In Davis v. Credit Bureau of the South, 908 F.3d 972 (5th Cir. Nov. 16, 2018) the debtor alleged that a debt collector violated the FDCPA by falsely representing that it was a credit bureau when it had lost its credit bureau designation some years earlier. The district court entered summary judgment for the consumer concluding that the debt collector falsely represented or implied that it was a consumer reporting agency in violation of the FDCPA, but rejected her other claims. It awarded the consumer statutory damages of $1000. The consumer’s attorneys then submitted a fee petition in the amount of $130,410. The petition was denied with the court finding that the case involved special circumstances which would render an award of fees unjust.
The district court was “stunned” by the request for $130,000 in attorney’s fees. Fees were charged by multiple counsel on a simple matter which was decided on summary judgment. The number of hours (nearly 300 hours), as well as the hourly rate of $450 demanded, was also “excessive by orders of magnitude.” In addition, the court believed the cause of action was created by counsel for the purpose of generating the high fee request. The consumer and her counsel essentially colluded to create her claim.
The Fifth Circuit on appeal noted that while some courts view the award of attorney’s fees as mandatory under the FDCPA, others have recognized an exception which permits outright denial of fees in “unusual circumstances.” The Fifth Circuit adopted the latter approach, noting it had recognized the viability of this approach in similar contexts. It also held that even assuming arguendo that some reasonable fee is always required, a reasonable fee in response to an exorbitant request is a nominal amount approaching zero.
The reviewing court found that the extreme facts of the case justified the district court’s decision. First, the Court agreed that the district court did not abuse its discretion in reducing the fees to $0. It shared the district court’s stunned reaction to the amount of the fees. The record reflected neither the quality of legal work necessary for the requested hourly billing rate nor the quantity of work to support the hours claimed. The pleadings, including the brief on appeal, were replete with grammatical errors, formatting issues, and improper citations, and were certainly not of the caliber to warrant such an extraordinary hourly rate. In addition, the lower court’s decision was based in part on the consumer’s limited success in that she failed to prove actual damages or liability under state law. The court assessed further reductions based on the unnecessary duplication of efforts by counsel finding that the case was not complex enough to require or justify multiple counsel. Moreover, there was only one deposition and the matter was decided on summary judgment. Finally, the $450 hourly rate request “exceeds by half the rate justified by the work performed for Plaintiff in this case.” $0 was unreasonable.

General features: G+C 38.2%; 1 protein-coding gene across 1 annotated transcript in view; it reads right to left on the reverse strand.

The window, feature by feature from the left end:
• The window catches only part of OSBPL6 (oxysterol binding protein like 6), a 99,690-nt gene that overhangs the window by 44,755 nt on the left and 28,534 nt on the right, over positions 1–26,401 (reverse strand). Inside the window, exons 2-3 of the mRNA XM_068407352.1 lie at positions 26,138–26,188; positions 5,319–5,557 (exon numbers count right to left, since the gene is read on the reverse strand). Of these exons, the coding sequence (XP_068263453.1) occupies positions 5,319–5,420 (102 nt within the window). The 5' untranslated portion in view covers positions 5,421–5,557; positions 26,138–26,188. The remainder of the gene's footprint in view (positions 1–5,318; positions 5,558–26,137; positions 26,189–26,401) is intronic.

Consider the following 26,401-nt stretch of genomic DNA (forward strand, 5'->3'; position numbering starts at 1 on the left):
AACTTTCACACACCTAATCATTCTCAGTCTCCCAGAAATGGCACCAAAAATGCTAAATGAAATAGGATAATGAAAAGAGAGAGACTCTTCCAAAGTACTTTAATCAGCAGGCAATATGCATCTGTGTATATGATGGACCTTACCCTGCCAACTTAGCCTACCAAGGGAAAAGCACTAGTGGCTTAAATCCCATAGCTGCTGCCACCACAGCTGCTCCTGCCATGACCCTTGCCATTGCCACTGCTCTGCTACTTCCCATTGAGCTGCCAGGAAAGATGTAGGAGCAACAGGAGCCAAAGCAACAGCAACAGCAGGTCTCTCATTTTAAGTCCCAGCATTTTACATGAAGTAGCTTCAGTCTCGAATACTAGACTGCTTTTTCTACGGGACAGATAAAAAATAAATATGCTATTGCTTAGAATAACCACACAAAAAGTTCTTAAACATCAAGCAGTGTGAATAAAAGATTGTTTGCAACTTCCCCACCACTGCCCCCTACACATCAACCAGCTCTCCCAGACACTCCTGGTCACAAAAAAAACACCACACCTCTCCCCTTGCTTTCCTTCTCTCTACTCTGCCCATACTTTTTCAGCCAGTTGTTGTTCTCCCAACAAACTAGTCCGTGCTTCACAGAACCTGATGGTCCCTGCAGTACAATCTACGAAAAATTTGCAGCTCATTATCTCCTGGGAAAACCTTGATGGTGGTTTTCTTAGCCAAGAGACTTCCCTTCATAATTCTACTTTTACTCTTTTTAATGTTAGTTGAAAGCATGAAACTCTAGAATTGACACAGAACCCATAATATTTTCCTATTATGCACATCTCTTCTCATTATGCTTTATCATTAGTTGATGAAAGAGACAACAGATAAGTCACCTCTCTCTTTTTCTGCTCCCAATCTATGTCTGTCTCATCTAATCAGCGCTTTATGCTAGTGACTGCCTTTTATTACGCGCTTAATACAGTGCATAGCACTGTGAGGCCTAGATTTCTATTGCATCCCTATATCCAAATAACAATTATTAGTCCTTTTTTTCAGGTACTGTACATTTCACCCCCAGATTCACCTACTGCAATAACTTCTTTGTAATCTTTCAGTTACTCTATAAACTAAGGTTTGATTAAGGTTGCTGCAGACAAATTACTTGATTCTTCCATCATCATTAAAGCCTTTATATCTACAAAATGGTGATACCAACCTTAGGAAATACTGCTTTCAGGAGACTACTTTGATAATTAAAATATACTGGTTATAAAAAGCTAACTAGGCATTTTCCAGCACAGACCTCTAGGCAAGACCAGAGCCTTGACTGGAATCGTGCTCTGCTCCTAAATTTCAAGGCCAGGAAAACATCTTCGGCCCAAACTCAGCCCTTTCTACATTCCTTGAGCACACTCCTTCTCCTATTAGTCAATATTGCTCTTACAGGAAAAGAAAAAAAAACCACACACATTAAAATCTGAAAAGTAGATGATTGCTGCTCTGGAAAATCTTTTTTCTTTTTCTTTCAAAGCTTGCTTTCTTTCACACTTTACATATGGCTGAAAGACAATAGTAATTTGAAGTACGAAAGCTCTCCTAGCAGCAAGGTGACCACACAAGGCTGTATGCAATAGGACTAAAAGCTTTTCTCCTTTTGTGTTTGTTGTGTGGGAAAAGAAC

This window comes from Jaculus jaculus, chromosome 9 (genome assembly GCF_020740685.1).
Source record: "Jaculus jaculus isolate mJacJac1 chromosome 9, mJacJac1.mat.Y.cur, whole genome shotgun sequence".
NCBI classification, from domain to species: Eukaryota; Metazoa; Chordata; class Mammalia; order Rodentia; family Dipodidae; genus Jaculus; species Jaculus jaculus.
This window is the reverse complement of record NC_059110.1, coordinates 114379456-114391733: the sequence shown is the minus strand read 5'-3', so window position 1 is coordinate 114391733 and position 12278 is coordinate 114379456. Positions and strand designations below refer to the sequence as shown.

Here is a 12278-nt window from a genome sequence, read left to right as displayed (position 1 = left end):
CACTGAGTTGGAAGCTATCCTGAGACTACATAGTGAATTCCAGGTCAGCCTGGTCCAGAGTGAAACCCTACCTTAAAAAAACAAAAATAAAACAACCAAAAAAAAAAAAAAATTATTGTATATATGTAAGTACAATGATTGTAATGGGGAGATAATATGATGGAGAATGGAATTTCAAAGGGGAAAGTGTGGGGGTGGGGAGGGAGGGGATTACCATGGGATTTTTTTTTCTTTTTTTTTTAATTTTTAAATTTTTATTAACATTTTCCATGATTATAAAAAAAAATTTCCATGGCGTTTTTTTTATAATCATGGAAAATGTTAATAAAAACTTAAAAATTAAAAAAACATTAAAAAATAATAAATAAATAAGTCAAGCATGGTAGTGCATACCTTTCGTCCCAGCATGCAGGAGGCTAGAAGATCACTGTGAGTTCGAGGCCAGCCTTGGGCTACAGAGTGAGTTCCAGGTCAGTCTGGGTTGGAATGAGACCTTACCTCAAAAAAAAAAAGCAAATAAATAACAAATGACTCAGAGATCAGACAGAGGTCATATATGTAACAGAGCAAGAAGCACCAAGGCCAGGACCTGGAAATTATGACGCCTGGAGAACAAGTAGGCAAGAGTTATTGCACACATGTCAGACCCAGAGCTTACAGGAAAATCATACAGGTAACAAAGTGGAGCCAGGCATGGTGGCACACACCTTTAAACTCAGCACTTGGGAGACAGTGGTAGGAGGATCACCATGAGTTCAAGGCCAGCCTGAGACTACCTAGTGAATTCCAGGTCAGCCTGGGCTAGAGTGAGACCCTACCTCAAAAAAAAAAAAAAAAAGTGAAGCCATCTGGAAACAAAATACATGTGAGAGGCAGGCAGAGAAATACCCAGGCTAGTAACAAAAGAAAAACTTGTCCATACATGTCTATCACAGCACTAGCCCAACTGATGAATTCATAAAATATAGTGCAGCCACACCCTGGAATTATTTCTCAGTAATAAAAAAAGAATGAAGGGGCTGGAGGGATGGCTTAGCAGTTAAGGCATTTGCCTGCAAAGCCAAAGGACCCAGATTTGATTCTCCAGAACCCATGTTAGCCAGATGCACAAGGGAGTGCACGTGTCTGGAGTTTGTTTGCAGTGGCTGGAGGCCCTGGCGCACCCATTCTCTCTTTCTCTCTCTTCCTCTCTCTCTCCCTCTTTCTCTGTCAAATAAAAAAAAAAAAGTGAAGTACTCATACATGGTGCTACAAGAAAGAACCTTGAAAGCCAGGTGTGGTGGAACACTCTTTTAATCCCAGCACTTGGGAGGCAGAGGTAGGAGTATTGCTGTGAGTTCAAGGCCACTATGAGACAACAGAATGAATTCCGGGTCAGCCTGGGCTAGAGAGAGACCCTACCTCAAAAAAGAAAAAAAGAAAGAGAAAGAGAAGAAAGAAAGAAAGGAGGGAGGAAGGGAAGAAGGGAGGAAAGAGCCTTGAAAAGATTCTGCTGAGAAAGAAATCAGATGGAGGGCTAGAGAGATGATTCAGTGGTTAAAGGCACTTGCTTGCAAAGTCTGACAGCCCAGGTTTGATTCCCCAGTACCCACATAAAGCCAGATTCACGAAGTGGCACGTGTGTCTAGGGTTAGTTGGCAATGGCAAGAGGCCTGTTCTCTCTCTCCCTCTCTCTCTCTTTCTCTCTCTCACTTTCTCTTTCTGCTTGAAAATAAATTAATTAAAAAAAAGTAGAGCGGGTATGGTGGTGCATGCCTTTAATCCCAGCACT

In addition to the substantial reductions, the Fifth Circuit agreed that there were “special circumstances” rendering an award of attorney’s fees unjust. There was bad faith conduct on the part of the consumer and her counsel in colluding to establish the cause of action and create the appearance that the debt collector, a Louisiana entity, engaged in debt collection activities in Texas. The consumer was employed by the law firm in Louisiana and retained the firm prior to the date of the first communication. It was also shown that the consumer asked the debt collector to send the bill to her parents’ house in Texas to create a cause of action in Texas. The Fifth Circuit concluded that the bottom-line: “the FDCPA does not support avaricious efforts of attorneys seeking a windfall. Because grossly excessive attorney’s fee requests directly contravene the purpose of the FDCPA, these tactics must be deterred.”Download Related Document